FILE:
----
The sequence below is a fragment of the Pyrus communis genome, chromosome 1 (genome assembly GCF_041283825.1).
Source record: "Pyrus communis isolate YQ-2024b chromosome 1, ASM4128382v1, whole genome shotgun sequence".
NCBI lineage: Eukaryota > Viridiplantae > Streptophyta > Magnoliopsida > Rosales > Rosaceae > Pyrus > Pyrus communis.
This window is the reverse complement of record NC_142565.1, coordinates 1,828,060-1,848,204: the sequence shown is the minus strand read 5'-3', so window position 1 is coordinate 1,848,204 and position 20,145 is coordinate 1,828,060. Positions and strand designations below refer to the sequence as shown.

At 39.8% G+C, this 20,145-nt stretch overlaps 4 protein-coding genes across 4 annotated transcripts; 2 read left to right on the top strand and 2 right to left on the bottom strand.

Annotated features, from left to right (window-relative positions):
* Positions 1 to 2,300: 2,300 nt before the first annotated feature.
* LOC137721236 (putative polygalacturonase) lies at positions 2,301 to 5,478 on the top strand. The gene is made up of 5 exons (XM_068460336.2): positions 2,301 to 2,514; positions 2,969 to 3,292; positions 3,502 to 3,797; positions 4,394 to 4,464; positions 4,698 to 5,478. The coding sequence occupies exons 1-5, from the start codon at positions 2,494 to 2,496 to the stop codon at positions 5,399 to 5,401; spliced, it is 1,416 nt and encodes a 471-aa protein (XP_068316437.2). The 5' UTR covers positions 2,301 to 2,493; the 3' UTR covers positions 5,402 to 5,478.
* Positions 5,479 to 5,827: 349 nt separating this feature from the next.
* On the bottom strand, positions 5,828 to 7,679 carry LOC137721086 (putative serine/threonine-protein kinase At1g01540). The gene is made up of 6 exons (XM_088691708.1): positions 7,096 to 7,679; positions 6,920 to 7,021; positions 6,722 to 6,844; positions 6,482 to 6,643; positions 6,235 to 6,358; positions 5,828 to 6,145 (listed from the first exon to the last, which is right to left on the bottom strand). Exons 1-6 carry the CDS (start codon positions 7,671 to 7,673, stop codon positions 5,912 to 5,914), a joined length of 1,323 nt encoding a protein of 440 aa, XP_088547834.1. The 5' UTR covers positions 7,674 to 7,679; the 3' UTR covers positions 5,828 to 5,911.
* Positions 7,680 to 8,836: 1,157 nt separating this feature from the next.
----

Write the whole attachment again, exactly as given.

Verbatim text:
The sequence below is a fragment of the Pyrus communis genome, chromosome 1 (genome assembly GCF_041283825.1).
Source record: "Pyrus communis isolate YQ-2024b chromosome 1, ASM4128382v1, whole genome shotgun sequence".
NCBI lineage: Eukaryota > Viridiplantae > Streptophyta > Magnoliopsida > Rosales > Rosaceae > Pyrus > Pyrus communis.
This window is the reverse complement of record NC_142565.1, coordinates 1,828,060-1,848,204: the sequence shown is the minus strand read 5'-3', so window position 1 is coordinate 1,848,204 and position 20,145 is coordinate 1,828,060. Positions and strand designations below refer to the sequence as shown.

At 39.8% G+C, this 20,145-nt stretch overlaps 4 protein-coding genes across 4 annotated transcripts; 2 read left to right on the top strand and 2 right to left on the bottom strand.

Annotated features, from left to right (window-relative positions):
* Positions 1 to 2,300: 2,300 nt before the first annotated feature.
* LOC137721236 (putative polygalacturonase) lies at positions 2,301 to 5,478 on the top strand. The gene is made up of 5 exons (XM_068460336.2): positions 2,301 to 2,514; positions 2,969 to 3,292; positions 3,502 to 3,797; positions 4,394 to 4,464; positions 4,698 to 5,478. The coding sequence occupies exons 1-5, from the start codon at positions 2,494 to 2,496 to the stop codon at positions 5,399 to 5,401; spliced, it is 1,416 nt and encodes a 471-aa protein (XP_068316437.2). The 5' UTR covers positions 2,301 to 2,493; the 3' UTR covers positions 5,402 to 5,478.
* Positions 5,479 to 5,827: 349 nt separating this feature from the next.
* On the bottom strand, positions 5,828 to 7,679 carry LOC137721086 (putative serine/threonine-protein kinase At1g01540). The gene is made up of 6 exons (XM_088691708.1): positions 7,096 to 7,679; positions 6,920 to 7,021; positions 6,722 to 6,844; positions 6,482 to 6,643; positions 6,235 to 6,358; positions 5,828 to 6,145 (listed from the first exon to the last, which is right to left on the bottom strand). Exons 1-6 carry the CDS (start codon positions 7,671 to 7,673, stop codon positions 5,912 to 5,914), a joined length of 1,323 nt encoding a protein of 440 aa, XP_088547834.1. The 5' UTR covers positions 7,674 to 7,679; the 3' UTR covers positions 5,828 to 5,911.
* Positions 7,680 to 8,836: 1,157 nt separating this feature from the next.